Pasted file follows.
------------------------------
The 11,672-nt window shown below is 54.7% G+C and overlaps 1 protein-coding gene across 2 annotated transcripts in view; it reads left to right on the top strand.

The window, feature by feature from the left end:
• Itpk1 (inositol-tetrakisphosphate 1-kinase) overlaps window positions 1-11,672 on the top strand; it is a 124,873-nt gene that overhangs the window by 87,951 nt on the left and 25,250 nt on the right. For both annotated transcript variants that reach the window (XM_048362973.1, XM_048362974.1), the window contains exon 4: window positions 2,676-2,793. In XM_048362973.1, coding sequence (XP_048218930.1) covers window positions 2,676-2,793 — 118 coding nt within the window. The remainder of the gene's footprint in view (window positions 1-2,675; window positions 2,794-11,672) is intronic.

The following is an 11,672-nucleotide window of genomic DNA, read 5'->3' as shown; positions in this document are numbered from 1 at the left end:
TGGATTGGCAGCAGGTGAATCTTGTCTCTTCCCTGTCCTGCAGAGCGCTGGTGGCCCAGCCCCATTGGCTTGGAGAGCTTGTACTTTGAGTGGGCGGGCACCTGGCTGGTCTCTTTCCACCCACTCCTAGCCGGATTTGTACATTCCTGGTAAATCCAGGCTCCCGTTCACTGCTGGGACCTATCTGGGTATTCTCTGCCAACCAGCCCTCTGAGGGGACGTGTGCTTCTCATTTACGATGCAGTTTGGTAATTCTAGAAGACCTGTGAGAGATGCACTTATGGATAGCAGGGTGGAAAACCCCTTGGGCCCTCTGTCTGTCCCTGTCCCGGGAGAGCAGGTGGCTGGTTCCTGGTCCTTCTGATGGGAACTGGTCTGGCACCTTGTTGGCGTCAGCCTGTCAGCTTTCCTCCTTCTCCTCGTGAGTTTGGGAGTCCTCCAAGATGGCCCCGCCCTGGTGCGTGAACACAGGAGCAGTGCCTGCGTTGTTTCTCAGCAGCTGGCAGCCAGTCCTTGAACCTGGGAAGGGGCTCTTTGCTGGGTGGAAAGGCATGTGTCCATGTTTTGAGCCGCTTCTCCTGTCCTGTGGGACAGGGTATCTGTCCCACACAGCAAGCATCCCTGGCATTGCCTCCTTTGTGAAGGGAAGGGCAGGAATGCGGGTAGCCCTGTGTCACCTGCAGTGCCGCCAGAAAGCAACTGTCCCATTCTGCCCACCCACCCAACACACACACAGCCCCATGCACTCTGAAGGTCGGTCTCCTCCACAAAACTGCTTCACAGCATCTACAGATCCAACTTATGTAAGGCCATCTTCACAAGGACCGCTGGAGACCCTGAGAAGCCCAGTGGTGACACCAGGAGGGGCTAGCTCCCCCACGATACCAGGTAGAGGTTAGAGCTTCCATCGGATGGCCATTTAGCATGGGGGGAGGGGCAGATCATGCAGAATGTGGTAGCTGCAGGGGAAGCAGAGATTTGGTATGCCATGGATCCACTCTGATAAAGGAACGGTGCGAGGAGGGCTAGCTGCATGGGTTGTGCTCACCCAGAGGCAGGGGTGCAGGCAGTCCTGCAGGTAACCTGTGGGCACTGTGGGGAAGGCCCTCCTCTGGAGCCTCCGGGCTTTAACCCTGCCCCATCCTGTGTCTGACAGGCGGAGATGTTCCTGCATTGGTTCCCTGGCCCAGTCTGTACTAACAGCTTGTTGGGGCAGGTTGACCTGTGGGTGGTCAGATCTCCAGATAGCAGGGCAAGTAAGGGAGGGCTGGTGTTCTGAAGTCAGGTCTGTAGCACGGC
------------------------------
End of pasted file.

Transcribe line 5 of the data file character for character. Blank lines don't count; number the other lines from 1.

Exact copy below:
TGGATTGGCAGCAGGTGAATCTTGTCTCTTCCCTGTCCTGCAGAGCGCTGGTGGCCCAGCCCCATTGGCTTGGAGAGCTTGTACTTTGAGTGGGCGGGCACCTGGCTGGTCTCTTTCCACCCACTCCTAGCCGGATTTGTACATTCCTGGTAAATCCAGGCTCCCGTTCACTGCTGGGACCTATCTGGGTATTCTCTGCCAACCAGCCCTCTGAGGGGACGTGTGCTTCTCATTTACGATGCAGTTTGGTAATTCTAGAAGACCTGTGAGAGATGCACTTATGGATAGCAGGGTGGAAAACCCCTTGGGCCCTCTGTCTGTCCCTGTCCCGGGAGAGCAGGTGGCTGGTTCCTGGTCCTTCTGATGGGAACTGGTCTGGCACCTTGTTGGCGTCAGCCTGTCAGCTTTCCTCCTTCTCCTCGTGAGTTTGGGAGTCCTCCAAGATGGCCCCGCCCTGGTGCGTGAACACAGGAGCAGTGCCTGCGTTGTTTCTCAGCAGCTGGCAGCCAGTCCTTGAACCTGGGAAGGGGCTCTTTGCTGGGTGGAAAGGCATGTGTCCATGTTTTGAGCCGCTTCTCCTGTCCTGTGGGACAGGGTATCTGTCCCACACAGCAAGCATCCCTGGCATTGCCTCCTTTGTGAAGGGAAGGGCAGGAATGCGGGTAGCCCTGTGTCACCTGCAGTGCCGCCAGAAAGCAACTGTCCCATTCTGCCCACCCACCCAACACACACACAGCCCCATGCACTCTGAAGGTCGGTCTCCTCCACAAAACTGCTTCACAGCATCTACAGATCCAACTTATGTAAGGCCATCTTCACAAGGACCGCTGGAGACCCTGAGAAGCCCAGTGGTGACACCAGGAGGGGCTAGCTCCCCCACGATACCAGGTAGAGGTTAGAGCTTCCATCGGATGGCCATTTAGCATGGGGGGAGGGGCAGATCATGCAGAATGTGGTAGCTGCAGGGGAAGCAGAGATTTGGTATGCCATGGATCCACTCTGATAAAGGAACGGTGCGAGGAGGGCTAGCTGCATGGGTTGTGCTCACCCAGAGGCAGGGGTGCAGGCAGTCCTGCAGGTAACCTGTGGGCACTGTGGGGAAGGCCCTCCTCTGGAGCCTCCGGGCTTTAACCCTGCCCCATCCTGTGTCTGACAGGCGGAGATGTTCCTGCATTGGTTCCCTGGCCCAGTCTGTACTAACAGCTTGTTGGGGCAGGTTGACCTGTGGGTGGTCAGATCTCCAGATAGCAGGGCAAGTAAGGGAGGGCTGGTGTTCTGAAGTCAGGTCTGTAGCACGGC